Mids and Treble
The mids are slightly forward sounding and actually sound quite good, most of the time. The treble does actually extend higher than some other IEMs in this class with decent air and details. But where I find some fault with this IEM is that while this area stands out, it also can fall flat too. I find the upper mids and treble to be very loose and sometimes sounds excellent but on other songs, sounds unusual and tonally incorrect. This seems to happen more on acoustic or country songs with vocals than anything else. Vocals have a tendency to lose clarity and sound odd. On a positive note, I never found this IEM to sound sibilant or harsh, although, if you’re not used to a neutral-signature, you may find it harsh to begin with.

I don’t typically spend a lot of time on discussing soundstage and imaging because it’s not exactly the easiest things to describe sometimes. I find the stage width on these to hover on the side of my ears, so a good medium width. The imaging has depth to it and you can hear instruments at varying heights and depths – when comparing these to other IEMs in this sub $50 range.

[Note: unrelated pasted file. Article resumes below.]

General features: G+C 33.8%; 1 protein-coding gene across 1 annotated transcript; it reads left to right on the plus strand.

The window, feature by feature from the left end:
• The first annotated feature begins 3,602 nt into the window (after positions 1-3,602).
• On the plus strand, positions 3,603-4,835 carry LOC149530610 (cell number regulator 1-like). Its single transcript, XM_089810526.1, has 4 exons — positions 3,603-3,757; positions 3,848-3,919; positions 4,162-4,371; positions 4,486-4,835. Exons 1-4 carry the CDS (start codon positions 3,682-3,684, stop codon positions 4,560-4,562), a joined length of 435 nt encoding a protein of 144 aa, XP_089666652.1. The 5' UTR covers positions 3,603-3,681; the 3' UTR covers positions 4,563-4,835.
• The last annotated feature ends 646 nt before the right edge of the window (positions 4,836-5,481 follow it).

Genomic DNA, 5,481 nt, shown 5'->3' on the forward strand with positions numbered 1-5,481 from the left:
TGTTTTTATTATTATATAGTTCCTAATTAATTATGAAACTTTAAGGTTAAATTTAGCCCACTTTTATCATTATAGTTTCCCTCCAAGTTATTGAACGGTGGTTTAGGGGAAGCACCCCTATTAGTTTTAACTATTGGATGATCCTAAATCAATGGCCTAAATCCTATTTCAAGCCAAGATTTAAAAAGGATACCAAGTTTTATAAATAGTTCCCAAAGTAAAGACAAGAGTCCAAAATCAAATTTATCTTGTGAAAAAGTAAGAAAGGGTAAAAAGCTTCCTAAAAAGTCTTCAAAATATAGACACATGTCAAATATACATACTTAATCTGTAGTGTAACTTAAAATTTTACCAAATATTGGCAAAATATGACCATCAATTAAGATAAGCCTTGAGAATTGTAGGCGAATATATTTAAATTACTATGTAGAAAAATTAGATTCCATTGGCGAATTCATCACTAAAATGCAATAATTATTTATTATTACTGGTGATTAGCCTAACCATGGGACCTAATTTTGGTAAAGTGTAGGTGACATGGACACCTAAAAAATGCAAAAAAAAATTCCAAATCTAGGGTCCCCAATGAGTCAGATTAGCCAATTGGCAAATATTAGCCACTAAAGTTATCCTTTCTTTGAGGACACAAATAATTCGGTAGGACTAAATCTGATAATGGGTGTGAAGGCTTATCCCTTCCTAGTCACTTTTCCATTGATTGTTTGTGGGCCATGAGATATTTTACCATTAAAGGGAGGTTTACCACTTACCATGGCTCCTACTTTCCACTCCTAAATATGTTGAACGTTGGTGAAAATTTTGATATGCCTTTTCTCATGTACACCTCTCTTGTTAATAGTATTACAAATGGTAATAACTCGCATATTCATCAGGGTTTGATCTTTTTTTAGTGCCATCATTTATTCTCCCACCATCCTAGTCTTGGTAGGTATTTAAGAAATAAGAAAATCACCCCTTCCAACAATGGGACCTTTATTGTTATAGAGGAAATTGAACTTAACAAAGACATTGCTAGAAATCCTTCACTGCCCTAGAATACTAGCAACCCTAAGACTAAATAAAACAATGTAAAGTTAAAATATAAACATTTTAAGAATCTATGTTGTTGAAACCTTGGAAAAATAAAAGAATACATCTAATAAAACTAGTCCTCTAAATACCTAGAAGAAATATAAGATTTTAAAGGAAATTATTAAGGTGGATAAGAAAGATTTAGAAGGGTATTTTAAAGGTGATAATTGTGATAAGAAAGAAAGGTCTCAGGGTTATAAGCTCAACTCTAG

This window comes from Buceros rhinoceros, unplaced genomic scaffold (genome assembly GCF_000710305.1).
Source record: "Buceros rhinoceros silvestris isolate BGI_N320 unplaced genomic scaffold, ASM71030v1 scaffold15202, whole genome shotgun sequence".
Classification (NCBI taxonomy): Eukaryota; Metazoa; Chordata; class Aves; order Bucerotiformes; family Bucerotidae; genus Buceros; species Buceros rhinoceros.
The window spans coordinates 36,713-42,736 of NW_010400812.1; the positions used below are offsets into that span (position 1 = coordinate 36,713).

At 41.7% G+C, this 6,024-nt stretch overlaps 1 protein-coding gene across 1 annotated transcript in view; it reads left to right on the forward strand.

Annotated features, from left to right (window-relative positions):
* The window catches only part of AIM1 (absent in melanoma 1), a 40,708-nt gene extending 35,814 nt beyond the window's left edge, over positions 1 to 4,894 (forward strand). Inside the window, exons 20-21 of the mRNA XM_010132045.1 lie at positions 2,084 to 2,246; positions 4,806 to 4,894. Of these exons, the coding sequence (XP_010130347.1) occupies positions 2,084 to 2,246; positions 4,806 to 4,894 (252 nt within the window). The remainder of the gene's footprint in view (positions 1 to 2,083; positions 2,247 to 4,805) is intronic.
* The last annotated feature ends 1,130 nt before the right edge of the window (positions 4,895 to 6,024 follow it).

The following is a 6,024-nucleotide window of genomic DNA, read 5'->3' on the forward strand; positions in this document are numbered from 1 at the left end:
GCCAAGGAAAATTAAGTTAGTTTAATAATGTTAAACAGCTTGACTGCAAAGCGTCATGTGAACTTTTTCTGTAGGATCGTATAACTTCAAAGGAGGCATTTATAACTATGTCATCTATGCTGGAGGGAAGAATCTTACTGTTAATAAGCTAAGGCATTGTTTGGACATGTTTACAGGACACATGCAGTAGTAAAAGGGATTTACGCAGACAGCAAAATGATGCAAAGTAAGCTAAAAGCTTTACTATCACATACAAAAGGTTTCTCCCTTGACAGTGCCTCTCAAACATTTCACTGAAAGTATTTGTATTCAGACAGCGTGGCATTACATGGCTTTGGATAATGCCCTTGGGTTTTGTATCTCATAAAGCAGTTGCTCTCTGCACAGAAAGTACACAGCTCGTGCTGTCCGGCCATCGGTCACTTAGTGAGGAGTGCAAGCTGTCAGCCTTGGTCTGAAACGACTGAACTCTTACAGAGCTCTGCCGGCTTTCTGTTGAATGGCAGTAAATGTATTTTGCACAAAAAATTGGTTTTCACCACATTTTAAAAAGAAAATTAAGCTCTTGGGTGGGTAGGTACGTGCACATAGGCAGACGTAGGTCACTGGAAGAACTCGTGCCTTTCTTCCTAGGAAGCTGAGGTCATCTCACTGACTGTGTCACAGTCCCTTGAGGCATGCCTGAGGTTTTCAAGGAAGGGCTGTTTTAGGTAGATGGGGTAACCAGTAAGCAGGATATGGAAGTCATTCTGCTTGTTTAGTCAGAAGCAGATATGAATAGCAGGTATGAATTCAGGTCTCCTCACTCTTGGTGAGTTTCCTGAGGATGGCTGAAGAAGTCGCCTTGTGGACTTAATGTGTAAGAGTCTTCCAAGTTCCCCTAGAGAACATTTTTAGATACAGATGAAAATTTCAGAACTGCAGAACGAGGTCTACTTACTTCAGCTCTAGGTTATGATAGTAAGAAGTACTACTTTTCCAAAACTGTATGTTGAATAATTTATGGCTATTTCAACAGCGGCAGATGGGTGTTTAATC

Tin Audio T2
The T2 has a more analytical, colder sound to it. The bass sounds more linear on the T2 vs the V80, which has a more full and warmer sound to it. The T2 mids and lower treble are excellent for this price range and the V80 is nearly there. Where the V80 excels over the T2 is the extended treble, which gives the upper range frequency extra air and depth.

Tin Audio T2 Pro
The upcoming T2 Pro, again, is more colder sounding than the V80 and shares many of the same comparisons as the T2 vs V80. Where the T2 Pro differs is the upper treble extension. The T2 rolls off in this region, whereas the V80 does not. That said, the T2 Pro extends better with more air, depth, control, and details than the V80. The Pro is the head of the class for me for the budget IEM group.

MiniDSP IDF Compensated Comparison

Spending a little bit more to get the AS10 over V80 will net you more bass and more mid-range and lower treble details. That said, the AS10 may sound muddy in comparison to the V80 because it has more pronounced bass. It’s usually not an issue on the AS10 but if you were to A-B back and forth, you may pick up on some of the upper bass overpowering the lower mids due to the AS10 having a slightly U-shape/recessed mids – where as the V80 has a more mid-forward presentation. The V80 has more air, though the AS10 is more in control in the mids and treble.